The Afrikaander district was one of the first in the Netherlands with a population mostly of foreign origin. In the 1990s, the Rotterdam City Council started a major urban development scheme adjacent to the area, and while one architectural feature after another rose up around it, with the slogan ”Clean, Whole and Save” stricter regulation were put in place and the economic activity in the Afrikaander district itself died out. In order for the Afrikaander district to survive the expansion of the ‘creative city’-and to thrive from it – Freehouse actively challenged this new regulation imposed by the local government in doing over 300 interventions. Freehouse helped to set up small-scale skill based projects to regenerate the area and its market, by improving products, services, market interactions and social integration in order to retain its intimate local character and cultural diversity. In collaboration with residents, artisans, artists and designers new sustainable infrastructures were different skills and knowledge were combined were created such as a neighbourhood workshop for making and designing clothes, a communal kitchen area, a neighbourhood shop selling local products and a small-scale delivery service, which at present offering 40 jobs and various internships in the community. But more important by radicalising local production people together created a different image of success showing that a skill based city could be a viable alternative to the creative city.

The money of this prize is also going to the Freehouse project, as it is exactly the amount we needed to establish a local holding to ensure the duration and sustainability of the different cooperatives.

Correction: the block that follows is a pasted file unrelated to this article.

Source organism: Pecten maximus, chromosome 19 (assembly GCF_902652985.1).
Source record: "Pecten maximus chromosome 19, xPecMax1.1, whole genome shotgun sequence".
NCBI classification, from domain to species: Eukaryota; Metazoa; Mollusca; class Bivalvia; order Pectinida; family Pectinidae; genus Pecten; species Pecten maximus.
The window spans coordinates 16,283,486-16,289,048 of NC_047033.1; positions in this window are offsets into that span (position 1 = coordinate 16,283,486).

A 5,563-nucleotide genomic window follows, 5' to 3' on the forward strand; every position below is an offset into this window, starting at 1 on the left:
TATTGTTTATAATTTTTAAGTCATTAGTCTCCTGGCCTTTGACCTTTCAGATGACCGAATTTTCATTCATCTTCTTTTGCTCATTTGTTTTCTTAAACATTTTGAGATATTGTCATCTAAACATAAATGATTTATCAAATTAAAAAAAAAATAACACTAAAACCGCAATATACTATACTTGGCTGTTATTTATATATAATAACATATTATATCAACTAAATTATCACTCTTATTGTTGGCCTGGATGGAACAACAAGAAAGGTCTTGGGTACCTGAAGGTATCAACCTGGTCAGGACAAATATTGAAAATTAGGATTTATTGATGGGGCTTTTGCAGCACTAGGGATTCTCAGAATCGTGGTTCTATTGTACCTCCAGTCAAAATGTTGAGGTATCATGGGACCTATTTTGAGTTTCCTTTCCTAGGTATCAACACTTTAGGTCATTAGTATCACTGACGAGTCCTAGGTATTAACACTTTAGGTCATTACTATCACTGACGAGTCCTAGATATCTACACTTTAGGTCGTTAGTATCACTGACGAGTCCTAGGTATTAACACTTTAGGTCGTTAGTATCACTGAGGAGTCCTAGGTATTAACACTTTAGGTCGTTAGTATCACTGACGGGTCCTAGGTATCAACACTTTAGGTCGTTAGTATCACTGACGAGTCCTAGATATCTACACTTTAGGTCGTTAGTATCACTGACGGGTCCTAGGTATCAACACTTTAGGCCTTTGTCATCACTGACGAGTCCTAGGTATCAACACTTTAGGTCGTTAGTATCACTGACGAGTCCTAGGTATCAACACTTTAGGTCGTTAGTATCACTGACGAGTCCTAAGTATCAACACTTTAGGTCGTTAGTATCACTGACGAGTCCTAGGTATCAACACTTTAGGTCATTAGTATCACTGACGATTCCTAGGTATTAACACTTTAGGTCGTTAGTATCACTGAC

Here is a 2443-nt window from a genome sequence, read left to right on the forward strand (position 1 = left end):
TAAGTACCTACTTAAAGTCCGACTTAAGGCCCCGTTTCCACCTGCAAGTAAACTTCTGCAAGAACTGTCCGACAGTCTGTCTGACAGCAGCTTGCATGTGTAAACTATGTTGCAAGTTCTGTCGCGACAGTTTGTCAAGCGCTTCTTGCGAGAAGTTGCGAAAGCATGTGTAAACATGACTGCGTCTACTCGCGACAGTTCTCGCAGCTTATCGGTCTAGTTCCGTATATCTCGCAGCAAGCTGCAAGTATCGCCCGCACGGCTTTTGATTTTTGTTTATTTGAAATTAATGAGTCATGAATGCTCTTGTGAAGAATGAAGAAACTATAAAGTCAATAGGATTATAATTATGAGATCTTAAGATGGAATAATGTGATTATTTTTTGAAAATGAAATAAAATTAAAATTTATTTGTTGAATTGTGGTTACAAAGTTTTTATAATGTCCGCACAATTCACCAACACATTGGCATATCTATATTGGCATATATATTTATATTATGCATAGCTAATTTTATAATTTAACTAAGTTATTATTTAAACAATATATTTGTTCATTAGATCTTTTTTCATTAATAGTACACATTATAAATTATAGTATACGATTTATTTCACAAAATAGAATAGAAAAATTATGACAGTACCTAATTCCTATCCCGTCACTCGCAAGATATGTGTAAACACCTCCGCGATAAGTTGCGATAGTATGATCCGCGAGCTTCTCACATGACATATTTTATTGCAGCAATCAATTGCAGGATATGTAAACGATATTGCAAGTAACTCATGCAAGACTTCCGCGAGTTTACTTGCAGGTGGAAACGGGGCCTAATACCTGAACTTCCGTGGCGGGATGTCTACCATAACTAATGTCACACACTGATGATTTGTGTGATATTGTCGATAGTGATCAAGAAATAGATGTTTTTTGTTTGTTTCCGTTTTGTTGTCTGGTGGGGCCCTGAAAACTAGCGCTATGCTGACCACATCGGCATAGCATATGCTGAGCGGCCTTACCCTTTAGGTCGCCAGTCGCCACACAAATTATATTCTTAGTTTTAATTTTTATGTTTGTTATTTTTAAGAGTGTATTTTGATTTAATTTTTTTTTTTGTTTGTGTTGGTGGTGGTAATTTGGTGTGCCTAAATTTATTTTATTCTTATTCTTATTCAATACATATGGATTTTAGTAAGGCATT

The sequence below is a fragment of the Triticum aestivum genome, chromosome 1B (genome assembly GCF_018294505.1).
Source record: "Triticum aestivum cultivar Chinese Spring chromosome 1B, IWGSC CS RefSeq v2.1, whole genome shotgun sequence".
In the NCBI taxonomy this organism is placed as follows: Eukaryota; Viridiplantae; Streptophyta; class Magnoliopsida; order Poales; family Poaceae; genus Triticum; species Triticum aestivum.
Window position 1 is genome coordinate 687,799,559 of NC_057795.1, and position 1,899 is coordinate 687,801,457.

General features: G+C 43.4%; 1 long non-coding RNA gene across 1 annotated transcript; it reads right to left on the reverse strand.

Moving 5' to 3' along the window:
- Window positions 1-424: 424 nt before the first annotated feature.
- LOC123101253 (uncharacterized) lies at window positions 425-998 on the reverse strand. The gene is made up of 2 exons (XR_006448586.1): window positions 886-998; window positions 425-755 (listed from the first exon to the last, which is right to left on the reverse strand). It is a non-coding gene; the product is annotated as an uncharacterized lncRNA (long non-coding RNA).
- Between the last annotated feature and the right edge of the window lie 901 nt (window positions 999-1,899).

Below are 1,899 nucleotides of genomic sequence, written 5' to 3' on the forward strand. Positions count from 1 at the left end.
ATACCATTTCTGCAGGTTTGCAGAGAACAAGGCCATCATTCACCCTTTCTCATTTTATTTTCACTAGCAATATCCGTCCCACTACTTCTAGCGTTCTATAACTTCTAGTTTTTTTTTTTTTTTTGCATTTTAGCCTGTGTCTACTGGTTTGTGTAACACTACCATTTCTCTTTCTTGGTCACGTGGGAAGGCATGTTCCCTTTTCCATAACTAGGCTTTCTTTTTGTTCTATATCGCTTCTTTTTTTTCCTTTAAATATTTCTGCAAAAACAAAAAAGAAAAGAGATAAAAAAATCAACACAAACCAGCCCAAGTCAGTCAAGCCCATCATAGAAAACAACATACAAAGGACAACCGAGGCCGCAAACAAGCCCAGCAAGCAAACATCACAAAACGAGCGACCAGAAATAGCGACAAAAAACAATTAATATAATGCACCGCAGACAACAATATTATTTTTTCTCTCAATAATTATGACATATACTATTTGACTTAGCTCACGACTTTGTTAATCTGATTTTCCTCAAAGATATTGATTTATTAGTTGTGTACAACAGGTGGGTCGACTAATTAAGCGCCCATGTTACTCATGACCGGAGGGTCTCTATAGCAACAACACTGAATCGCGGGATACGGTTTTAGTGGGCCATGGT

For my practice, becoming part of the community and being part of the whole process of change a neighborhood is undergoing, is key. Learning how at a deeper level we can face today’s broken circuitry between people, culture and the political process. To take collective responsibility to learn from each other how to produce change can make it possible that the processes started, work in a larger social political context as well. Encouraging people to make in their territory an environment in which they can create, produce, disseminate, distribute and have access to their own cultural expressions.3 So that the energy generated through people acting out in their own environment will lead to a network of support, a critical reading of one’s own surroundings and an involvement in the changes that take place. Finding ways to re-set the public value of the arts, its public faculty as a contributor to greater solidarity. And for this you need to continuously go back, again and again to create an understanding of public domain as a shared space, a space that everyone can contribute to and change.

1 In reference to Gottfried Wagner, The Art of Difference
2 My own lesson from practices about the contemporary state of the public domain is that it will require nothing less than making private public during this state of exception